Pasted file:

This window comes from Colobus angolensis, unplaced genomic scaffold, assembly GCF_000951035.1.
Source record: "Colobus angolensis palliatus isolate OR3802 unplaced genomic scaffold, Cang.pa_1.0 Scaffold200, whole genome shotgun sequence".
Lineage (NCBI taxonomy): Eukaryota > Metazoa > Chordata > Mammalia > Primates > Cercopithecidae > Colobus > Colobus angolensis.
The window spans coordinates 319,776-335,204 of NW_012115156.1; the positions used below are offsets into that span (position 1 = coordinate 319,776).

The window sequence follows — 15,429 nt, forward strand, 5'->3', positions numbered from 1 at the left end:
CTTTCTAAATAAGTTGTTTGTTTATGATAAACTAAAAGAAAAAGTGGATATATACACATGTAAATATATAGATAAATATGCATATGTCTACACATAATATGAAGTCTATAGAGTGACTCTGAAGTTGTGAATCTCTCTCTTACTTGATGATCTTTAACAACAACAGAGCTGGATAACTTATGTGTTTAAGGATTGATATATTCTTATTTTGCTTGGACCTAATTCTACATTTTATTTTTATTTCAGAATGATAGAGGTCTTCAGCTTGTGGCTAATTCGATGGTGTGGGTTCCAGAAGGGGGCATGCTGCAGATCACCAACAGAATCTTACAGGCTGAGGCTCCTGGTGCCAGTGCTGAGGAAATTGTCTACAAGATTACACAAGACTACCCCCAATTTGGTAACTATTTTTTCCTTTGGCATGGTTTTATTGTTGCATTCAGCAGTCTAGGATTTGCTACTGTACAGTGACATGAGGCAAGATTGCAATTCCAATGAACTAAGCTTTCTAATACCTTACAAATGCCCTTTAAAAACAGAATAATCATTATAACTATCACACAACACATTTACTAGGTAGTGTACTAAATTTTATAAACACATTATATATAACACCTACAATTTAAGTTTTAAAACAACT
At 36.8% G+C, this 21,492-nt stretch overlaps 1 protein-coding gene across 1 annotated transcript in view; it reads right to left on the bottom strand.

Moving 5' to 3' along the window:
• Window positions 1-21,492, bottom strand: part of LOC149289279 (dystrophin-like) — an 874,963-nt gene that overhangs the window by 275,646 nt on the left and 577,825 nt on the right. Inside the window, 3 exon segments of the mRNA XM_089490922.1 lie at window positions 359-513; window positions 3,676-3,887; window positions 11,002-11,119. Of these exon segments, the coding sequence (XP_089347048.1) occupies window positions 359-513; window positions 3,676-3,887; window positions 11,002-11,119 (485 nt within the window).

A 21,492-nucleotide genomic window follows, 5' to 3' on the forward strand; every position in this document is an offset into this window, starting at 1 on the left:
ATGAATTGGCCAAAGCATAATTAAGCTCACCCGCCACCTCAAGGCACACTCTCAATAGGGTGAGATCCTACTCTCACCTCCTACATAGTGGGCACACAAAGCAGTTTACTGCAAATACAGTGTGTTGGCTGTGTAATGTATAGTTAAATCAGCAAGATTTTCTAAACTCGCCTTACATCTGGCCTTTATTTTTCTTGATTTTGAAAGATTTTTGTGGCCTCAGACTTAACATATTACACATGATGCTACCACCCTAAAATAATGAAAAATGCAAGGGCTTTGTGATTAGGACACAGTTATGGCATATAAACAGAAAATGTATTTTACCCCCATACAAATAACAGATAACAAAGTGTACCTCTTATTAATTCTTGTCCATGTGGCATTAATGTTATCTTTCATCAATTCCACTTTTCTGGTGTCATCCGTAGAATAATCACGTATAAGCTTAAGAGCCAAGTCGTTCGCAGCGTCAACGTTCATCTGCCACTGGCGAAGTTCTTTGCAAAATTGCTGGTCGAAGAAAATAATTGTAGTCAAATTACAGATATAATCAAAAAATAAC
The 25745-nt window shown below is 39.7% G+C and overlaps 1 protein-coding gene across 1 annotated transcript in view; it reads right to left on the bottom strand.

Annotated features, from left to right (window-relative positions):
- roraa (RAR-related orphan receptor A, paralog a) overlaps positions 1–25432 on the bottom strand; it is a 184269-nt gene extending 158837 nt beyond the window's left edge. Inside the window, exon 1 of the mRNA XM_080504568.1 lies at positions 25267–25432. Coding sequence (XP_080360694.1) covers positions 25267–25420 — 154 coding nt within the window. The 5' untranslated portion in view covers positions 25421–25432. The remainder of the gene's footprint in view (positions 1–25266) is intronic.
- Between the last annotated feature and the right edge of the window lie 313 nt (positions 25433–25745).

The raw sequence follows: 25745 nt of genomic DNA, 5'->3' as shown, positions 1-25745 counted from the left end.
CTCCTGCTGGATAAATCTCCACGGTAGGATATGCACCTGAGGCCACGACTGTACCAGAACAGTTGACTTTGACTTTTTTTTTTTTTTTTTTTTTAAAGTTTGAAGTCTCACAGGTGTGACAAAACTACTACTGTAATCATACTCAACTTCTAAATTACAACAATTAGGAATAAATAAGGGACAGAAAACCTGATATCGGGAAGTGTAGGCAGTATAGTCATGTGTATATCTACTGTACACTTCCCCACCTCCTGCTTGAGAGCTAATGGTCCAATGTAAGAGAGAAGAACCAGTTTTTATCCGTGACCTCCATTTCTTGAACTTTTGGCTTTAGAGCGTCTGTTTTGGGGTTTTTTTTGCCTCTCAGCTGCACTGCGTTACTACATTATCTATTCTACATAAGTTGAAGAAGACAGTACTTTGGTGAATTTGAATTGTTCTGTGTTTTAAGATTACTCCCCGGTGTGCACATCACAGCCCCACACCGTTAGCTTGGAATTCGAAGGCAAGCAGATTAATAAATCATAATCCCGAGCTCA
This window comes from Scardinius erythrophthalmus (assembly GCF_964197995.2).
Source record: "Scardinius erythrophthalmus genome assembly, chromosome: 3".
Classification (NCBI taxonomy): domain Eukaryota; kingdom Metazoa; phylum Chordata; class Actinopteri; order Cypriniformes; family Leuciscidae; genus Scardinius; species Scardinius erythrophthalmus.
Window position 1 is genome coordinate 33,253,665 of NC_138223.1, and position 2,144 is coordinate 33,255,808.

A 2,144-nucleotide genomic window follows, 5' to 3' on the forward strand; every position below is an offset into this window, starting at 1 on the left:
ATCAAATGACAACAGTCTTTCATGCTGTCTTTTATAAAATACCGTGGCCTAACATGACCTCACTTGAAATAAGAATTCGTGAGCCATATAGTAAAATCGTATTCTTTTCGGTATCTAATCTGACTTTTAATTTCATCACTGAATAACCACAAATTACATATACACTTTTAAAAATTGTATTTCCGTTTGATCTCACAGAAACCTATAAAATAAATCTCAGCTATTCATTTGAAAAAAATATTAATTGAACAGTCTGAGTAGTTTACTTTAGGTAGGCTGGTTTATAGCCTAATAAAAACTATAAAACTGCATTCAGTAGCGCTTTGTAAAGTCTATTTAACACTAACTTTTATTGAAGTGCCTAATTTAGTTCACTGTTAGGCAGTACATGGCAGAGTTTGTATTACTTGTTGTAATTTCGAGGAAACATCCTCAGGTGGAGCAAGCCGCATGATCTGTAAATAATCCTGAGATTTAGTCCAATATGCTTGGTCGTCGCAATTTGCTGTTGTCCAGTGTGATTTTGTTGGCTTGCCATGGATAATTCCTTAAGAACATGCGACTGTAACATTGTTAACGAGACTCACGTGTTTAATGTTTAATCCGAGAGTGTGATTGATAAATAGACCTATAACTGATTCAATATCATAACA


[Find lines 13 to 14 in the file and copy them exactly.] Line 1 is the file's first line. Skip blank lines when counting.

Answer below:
Annotated features, from left to right (window-relative positions):
- roraa (RAR-related orphan receptor A, paralog a) overlaps positions 1–25432 on the bottom strand; it is a 184269-nt gene extending 158837 nt beyond the window's left edge. Inside the window, exon 1 of the mRNA XM_080504568.1 lies at positions 25267–25432. Coding sequence (XP_080360694.1) covers positions 25267–25420 — 154 coding nt within the window. The 5' untranslated portion in view covers positions 25421–25432. The remainder of the gene's footprint in view (positions 1–25266) is intronic.